Adventures in Breastfeeding

Two weeks ago, I received a phone call from a local school district asking if I could sub at their elementary school for three days. I arranged for a babysitter and took the position, but then the worry set in. Teaching for three days meant that my kids would be in the care of another individual. I had been home since December with Ellie and I have yet to leave Grant for more than 4 hours.

That first night after accepting the job, I was unable to sleep. There was so much that needed to be done - the house needed cleaned, the laundry needed done, the kids' rooms needed straightened up, our "schedule" needed to be written down, I needed to go grocery shopping, and worst of all, Grant needed to learn how to drink from a bottle!

I can count on both hands the number of times I'd tried to get Grant to drink from a bottle. I had tried to get him to take it the first time after successfully breastfeeding for six weeks. Aaron's firm's party was coming up and I'd have to leave Grant for the night with my parents. Since Aaron was in the midst of tax season when Grant was born, he was unable to be home to help feed bottles and Grant is no dummy when it comes to the bottle vs. boob debate. Grant screamed for the few hours that I was out of the house that night...and I was afraid my parents would never offer to watch the kids again.

Since I was unable to find a full-time teaching job for this school year, I've continued breastfeeding exclusively. There's no need for a bottle when your food source is always around. I enjoy breastfeeding so much - the snuggles, the closeness, the warm and satisfied baby. I never had that with Ellie and I don't know if I'll ever experience it again. I'm thankful that I have had this opportunity and I'm willing to continue until Grant chooses to wean himself.

Anyway, last Monday was my first day away. A few hours into it, my sitter started texting me - Grant won't take a bottle. He's screaming. He won't eat his fruit and cereal. All he'll eat is puffs, etc. My heart was broken. I was stuck at this school for nine hours away from my baby. The kids were horrible, the sub plans were scrawled out in a bulleted list that she complied from other teachers' plans (right in front of me - 10 minutes before the kids arrived), and I was physically in pain because I couldn't nurse my baby boy.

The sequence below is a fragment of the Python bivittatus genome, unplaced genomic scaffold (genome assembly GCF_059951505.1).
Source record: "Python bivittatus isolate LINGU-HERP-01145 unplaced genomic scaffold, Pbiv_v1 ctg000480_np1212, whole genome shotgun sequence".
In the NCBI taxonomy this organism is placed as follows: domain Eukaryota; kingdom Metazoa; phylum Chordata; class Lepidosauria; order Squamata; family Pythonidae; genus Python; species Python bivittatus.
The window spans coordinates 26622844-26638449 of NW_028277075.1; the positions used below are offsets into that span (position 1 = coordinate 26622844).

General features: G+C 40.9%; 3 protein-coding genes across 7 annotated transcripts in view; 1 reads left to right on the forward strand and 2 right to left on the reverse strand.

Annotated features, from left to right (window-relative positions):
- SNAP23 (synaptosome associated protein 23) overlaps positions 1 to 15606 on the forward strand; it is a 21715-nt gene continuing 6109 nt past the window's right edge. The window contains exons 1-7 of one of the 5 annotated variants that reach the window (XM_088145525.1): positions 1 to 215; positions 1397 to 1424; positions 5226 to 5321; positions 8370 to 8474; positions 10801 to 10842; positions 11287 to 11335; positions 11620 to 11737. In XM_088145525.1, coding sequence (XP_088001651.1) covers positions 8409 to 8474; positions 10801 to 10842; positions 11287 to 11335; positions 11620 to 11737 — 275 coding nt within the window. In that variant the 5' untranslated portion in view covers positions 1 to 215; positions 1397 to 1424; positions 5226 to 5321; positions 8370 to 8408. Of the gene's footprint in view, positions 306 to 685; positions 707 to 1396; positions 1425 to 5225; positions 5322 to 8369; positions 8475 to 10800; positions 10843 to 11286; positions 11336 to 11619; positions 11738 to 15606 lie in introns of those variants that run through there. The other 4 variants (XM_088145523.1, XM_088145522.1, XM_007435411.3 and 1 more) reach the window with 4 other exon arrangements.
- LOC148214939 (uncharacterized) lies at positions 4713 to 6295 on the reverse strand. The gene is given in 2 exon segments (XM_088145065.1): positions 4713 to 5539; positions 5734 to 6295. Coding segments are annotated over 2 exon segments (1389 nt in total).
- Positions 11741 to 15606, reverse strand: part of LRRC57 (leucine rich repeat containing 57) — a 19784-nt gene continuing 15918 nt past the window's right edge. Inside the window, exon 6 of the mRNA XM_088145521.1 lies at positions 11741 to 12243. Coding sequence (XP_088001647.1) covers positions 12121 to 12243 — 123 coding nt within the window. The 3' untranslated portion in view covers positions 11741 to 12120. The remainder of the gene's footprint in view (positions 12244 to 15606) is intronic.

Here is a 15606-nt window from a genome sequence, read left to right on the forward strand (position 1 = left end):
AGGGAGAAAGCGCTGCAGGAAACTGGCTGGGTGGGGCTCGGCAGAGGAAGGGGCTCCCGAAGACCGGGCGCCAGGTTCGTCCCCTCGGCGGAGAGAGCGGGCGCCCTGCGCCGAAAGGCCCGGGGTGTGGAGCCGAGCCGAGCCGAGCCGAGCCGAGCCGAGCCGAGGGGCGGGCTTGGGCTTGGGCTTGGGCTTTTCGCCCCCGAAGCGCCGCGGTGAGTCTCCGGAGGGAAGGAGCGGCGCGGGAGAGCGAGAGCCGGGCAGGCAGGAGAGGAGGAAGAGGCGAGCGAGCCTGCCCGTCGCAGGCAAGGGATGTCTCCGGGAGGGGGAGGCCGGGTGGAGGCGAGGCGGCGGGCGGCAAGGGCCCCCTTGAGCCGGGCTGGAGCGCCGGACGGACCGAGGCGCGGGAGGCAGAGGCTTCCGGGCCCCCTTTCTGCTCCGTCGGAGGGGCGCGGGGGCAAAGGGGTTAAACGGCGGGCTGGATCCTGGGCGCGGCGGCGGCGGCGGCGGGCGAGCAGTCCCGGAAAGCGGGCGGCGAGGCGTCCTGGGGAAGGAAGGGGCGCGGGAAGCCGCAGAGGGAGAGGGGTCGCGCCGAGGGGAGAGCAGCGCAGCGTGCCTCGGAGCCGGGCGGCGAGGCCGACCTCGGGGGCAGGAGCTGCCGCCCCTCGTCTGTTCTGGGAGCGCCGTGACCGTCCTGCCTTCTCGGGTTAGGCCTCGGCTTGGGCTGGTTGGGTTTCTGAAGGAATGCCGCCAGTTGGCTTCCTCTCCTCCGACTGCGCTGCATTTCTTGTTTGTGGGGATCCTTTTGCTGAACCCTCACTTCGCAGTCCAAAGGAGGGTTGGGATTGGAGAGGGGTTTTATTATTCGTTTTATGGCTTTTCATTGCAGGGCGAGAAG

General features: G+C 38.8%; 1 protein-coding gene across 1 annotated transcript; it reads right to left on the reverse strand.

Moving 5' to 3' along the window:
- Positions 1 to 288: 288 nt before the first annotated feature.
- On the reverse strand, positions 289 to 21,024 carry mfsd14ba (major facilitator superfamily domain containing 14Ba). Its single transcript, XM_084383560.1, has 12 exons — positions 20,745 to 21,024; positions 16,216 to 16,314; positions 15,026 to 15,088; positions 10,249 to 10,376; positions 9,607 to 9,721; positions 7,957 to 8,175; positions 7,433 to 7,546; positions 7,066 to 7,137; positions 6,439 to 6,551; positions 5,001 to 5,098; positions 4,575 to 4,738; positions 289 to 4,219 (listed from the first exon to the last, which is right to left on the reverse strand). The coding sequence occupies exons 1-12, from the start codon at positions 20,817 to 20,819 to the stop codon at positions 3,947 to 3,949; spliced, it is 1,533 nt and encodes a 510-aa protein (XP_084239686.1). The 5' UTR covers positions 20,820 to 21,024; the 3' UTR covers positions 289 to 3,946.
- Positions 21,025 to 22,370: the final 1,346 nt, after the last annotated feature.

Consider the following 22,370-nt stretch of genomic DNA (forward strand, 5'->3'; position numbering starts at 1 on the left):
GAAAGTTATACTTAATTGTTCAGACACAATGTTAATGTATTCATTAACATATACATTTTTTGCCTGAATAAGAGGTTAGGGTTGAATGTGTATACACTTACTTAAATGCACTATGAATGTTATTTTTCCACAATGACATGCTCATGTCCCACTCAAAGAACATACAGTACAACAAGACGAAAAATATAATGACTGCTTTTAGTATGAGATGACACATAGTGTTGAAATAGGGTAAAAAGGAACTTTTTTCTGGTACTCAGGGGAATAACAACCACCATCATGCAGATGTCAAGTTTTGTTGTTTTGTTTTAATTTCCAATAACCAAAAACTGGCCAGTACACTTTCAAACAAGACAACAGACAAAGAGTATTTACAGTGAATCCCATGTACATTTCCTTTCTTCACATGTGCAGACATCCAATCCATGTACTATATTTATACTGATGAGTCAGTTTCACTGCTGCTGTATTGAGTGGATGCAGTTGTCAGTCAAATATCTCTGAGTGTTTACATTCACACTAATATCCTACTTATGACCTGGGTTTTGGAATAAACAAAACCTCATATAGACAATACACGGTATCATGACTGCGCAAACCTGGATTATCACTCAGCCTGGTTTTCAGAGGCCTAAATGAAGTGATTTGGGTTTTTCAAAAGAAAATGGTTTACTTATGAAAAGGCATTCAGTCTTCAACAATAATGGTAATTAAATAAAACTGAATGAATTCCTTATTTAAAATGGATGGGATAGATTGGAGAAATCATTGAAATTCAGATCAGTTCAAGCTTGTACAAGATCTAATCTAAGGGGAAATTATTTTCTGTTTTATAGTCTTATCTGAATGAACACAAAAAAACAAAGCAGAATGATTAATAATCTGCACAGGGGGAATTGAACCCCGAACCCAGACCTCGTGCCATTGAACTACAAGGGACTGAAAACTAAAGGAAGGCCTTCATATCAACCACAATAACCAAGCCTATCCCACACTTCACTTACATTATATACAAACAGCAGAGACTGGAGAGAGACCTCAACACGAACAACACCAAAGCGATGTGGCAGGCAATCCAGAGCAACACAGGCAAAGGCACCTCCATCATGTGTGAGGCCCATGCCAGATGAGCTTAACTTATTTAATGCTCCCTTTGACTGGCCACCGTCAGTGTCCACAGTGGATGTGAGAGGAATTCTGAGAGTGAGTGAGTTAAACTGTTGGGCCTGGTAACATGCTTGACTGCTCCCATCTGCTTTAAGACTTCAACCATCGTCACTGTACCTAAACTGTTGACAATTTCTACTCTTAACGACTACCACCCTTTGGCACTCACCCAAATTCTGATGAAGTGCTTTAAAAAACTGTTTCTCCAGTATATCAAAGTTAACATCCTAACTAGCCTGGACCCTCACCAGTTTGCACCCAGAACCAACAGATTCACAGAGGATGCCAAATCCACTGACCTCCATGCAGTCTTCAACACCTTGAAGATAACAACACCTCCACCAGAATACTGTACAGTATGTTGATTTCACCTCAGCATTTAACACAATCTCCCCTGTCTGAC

Pumping and I don't get along. It was helpful in the early weeks when I faced engorgement, but I haven't had a need to use it since. No sense stockpiling the freezer with bags of milk when the baby won't drink it. That right there is a perfectly good reason to cry over spilt milk. Breastfeeding is hard, don't let anyone tell you any different, but it is truly amazing and worth the effort.

The first two days, I had two separate breaks - one during lunch and one during their special (gym or music, etc.). Last Wednesday, I had one break because lunch and special were scrunched together into one block of time. Add into there that I took the kids to lunch late and there was a bunch of papers that HAD to be graded during the kids' special, I had one 20-minute break to pump and then scarf food down on my way back to the classroom.

So I guess what I'm saying is that I do not enjoy being away from my kiddos even though I get caught up in it and wish for some adult interaction during the day/some free time for mama, but yes, it felt good to actually get dressed with hair and make up and yes, it felt good to be back in the classroom. Subbing was not as scary as I feared it would be, but a different schedule everyday is very difficult for new mamas that are exclusively breastfeeding.

breastfeeding in the hospital for the first time

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